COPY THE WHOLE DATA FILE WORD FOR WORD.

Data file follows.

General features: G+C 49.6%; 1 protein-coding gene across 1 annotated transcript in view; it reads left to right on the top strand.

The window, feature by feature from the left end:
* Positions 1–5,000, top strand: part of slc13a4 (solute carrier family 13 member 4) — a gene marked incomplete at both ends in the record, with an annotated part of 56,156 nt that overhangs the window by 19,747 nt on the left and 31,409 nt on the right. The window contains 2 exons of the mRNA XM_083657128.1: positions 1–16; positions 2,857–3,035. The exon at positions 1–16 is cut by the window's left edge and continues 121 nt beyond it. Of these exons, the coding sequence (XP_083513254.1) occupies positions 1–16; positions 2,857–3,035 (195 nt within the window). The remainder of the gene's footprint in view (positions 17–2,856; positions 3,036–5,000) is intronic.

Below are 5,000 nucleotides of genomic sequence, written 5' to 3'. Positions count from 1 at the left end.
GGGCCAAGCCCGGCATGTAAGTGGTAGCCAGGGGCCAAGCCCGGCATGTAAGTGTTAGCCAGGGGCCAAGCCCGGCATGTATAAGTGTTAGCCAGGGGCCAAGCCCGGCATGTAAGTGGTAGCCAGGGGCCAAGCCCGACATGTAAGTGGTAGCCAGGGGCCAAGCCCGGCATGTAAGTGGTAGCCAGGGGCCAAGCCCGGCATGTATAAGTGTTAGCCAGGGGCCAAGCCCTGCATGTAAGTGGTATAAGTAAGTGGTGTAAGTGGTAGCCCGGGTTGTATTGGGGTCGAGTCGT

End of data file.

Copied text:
General features: G+C 49.6%; 1 protein-coding gene across 1 annotated transcript in view; it reads left to right on the top strand.

The window, feature by feature from the left end:
* Positions 1–5,000, top strand: part of slc13a4 (solute carrier family 13 member 4) — a gene marked incomplete at both ends in the record, with an annotated part of 56,156 nt that overhangs the window by 19,747 nt on the left and 31,409 nt on the right. The window contains 2 exons of the mRNA XM_083657128.1: positions 1–16; positions 2,857–3,035. The exon at positions 1–16 is cut by the window's left edge and continues 121 nt beyond it. Of these exons, the coding sequence (XP_083513254.1) occupies positions 1–16; positions 2,857–3,035 (195 nt within the window). The remainder of the gene's footprint in view (positions 17–2,856; positions 3,036–5,000) is intronic.

Below are 5,000 nucleotides of genomic sequence, written 5' to 3'. Positions count from 1 at the left end.
GGGCCAAGCCCGGCATGTAAGTGGTAGCCAGGGGCCAAGCCCGGCATGTAAGTGTTAGCCAGGGGCCAAGCCCGGCATGTATAAGTGTTAGCCAGGGGCCAAGCCCGGCATGTAAGTGGTAGCCAGGGGCCAAGCCCGACATGTAAGTGGTAGCCAGGGGCCAAGCCCGGCATGTAAGTGGTAGCCAGGGGCCAAGCCCGGCATGTATAAGTGTTAGCCAGGGGCCAAGCCCTGCATGTAAGTGGTATAAGTAAGTGGTGTAAGTGGTAGCCCGGGTTGTATTGGGGTCGAGTCGT